The Biblio Blogazine

Reviews, Opinions, and More

The Biblio Blogazine - Reviews, Opinions, and More

Sunday Salon: Quotas Shmotas

014.jpgHow much do you read?

How important is it to you that those closest to you are readers?

Or is it good enough that even though they may not read, they understand and support your love of reading?

Book Riot just had an interesting post about judging others who read – or don’t read.

As for myself, I always have goals and challenges I work on. However, I do not judge others by whether or not they read as much as I do or at all. I don’t even care what they read as long as they read.

To quote Jill Guccini‘s article: “If someone reads fewer books than you do, it does not make them less intelligent than you. It does not even make them a worse reader. If someone reads different types of books than you do, it doesn’t make them a bad reader, either. It just means they are a different human being than you.”

EXACTLY

If I judge at all, it’s not on those who don’t read, but those who make themselves a hindrance to those who do; the ones who challenge books and try to ban them from schools and public libraries; who say stupid crap such as, “Sometimes people write novels and they just be so wordy and so self-absorbed. I am not a fan of books . . . I am a proud non-reader of books.”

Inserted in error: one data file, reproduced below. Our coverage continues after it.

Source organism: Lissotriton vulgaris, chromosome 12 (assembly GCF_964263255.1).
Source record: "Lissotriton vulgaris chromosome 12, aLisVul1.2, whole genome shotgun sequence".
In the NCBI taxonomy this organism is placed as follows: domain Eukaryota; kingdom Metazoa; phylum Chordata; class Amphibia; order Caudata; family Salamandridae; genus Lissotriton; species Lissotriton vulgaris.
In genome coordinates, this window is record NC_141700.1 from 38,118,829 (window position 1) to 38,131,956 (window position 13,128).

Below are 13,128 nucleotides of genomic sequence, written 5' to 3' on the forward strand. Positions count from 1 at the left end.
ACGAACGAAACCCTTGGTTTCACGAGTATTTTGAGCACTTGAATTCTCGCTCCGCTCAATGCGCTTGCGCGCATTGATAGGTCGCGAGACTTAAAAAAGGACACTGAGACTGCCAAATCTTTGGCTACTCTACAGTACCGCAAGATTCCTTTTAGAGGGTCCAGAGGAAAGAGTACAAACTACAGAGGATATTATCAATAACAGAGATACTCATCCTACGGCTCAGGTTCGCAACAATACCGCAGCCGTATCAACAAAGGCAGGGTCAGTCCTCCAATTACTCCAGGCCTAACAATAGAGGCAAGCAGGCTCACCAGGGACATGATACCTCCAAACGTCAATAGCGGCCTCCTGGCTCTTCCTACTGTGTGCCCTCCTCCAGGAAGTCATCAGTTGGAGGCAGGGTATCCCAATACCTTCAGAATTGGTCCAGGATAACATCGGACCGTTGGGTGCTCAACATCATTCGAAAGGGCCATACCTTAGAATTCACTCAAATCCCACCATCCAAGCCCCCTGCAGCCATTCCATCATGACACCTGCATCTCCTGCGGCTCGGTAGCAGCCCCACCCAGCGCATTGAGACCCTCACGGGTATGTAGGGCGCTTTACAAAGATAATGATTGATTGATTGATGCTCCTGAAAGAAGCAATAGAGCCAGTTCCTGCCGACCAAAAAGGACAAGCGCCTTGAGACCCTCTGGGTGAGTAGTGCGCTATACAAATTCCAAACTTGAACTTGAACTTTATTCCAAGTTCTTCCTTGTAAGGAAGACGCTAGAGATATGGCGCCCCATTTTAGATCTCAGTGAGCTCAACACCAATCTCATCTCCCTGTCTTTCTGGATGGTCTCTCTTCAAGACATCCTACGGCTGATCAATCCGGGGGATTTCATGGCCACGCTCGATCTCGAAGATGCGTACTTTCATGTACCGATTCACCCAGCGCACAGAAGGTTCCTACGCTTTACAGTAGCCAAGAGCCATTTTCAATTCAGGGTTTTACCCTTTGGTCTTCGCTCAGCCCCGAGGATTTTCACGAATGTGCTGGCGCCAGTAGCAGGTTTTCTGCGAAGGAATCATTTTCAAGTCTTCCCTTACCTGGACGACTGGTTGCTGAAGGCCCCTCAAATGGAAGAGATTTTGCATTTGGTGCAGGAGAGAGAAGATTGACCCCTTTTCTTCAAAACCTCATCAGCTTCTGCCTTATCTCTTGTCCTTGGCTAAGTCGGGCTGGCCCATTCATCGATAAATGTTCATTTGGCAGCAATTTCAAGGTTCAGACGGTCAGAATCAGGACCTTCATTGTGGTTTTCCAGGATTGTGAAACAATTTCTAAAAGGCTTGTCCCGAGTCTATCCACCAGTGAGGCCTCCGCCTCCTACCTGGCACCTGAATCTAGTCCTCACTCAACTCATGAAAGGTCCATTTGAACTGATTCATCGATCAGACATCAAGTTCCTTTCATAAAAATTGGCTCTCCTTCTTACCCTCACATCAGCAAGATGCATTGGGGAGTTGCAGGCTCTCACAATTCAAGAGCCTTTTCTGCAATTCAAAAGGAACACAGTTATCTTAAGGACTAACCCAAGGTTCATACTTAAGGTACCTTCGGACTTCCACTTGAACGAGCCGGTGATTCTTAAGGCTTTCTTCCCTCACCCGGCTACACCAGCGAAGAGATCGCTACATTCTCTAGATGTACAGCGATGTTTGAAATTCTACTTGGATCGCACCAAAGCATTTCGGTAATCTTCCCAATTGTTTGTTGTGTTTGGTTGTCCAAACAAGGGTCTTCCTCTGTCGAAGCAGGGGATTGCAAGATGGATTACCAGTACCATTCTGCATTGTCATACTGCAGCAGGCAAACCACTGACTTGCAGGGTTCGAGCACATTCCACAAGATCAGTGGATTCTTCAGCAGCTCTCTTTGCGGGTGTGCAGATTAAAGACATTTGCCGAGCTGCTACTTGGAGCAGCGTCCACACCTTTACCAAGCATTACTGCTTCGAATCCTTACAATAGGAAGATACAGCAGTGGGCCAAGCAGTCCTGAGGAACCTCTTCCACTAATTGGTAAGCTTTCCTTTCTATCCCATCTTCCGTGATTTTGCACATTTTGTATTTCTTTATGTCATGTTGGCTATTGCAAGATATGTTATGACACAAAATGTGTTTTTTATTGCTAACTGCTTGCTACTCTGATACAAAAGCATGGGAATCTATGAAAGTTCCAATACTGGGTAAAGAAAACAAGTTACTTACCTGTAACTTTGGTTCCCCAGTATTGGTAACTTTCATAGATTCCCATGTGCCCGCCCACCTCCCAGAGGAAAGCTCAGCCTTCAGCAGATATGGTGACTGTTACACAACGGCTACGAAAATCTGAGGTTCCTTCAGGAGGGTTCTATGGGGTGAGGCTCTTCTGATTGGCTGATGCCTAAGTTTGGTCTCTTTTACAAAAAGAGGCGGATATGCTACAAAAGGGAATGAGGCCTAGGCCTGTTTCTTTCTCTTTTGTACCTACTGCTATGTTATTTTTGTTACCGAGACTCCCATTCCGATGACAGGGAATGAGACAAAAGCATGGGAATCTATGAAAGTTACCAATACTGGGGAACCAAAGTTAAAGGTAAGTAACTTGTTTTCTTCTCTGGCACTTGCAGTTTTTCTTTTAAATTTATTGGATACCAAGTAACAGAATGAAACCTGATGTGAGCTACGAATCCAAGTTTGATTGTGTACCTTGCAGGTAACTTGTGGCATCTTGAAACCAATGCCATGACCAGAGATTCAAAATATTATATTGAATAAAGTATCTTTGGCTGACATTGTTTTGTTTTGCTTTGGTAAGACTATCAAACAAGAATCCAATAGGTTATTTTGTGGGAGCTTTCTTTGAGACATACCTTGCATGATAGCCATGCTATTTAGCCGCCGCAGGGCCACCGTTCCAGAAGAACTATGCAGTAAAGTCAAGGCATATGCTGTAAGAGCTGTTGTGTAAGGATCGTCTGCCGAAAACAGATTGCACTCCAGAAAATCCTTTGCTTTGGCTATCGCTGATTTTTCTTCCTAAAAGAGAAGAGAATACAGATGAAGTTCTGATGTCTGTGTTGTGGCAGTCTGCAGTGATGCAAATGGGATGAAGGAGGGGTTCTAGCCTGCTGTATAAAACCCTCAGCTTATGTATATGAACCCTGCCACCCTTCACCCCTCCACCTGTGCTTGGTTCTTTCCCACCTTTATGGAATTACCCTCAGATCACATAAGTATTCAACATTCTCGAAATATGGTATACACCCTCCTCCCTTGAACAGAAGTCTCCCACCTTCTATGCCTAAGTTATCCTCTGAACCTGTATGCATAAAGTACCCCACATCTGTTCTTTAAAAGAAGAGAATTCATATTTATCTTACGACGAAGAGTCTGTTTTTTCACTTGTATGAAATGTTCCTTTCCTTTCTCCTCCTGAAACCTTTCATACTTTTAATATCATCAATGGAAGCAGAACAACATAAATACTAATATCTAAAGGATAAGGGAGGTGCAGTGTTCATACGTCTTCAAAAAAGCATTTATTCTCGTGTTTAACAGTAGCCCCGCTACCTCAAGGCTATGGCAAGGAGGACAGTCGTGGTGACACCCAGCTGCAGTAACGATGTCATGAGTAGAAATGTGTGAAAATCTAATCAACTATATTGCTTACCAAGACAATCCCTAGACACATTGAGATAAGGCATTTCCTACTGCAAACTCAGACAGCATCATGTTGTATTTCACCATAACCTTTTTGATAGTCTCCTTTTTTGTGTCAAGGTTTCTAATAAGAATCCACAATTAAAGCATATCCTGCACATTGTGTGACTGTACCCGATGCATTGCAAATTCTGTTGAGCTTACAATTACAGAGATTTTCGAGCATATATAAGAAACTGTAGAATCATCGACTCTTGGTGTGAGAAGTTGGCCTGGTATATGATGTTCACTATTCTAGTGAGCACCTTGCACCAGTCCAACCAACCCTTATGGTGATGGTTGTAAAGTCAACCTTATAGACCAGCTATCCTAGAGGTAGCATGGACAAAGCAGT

Snobs and haters exist and in the case of that last statement, narcissistic idiots. They always will. Our society seems to have a very strong superiority complex and seems to revel in it any way it can.

Some may think I’m being harsh on Mr. West. But it’s not him as much as his reasoning. If he just came out with, “I don’t like to read.” I’d be okay with it. However, his reasoning is [expletive deleted] vacuous.

Unfortunately, it’s hard to see things as they are by turning up your nose at them. From that position, one completely loses perspective.

It doesn’t matter whether they buy books, borrow books, read them on the iPad, Laptop, or eReader – what matters is that books get read; that the opportunity is always there for any person in any way possible to read what they want, when they want, and how they want.

This is a freedom we must protect at all cost no matter how much or how little your friends and neighbors enjoy this freedom. It is ours to cherish and share, not to belittle and judge.

JC

 

 

Sunday Salon: Books I Recommend Regularly

toptentuesday.jpgI know it’s Sunday Salon time, but I figure I’d kill two birds with one post.

Over at Top Ten Tuesday this last week, we were allowed to re-visit a topic. Since I never did this one, and it’s something I do a lot of, I thought I’d make it easy on myself and pick the week when they asked us about the Top Ten Books We Recommend.

Easy? Yeah, right.

The hard part isn’t about the recommending, but keeping it to a list of ten, which I didn’t, but what else is new?

  1. To Kill A Mockingbird by Harper Lee
    If you’ve only seen the movie, the book is better in that some of the characters you only see briefly in the movie have a more important role in the book, especially in supporting the moral and ethical themes of the story.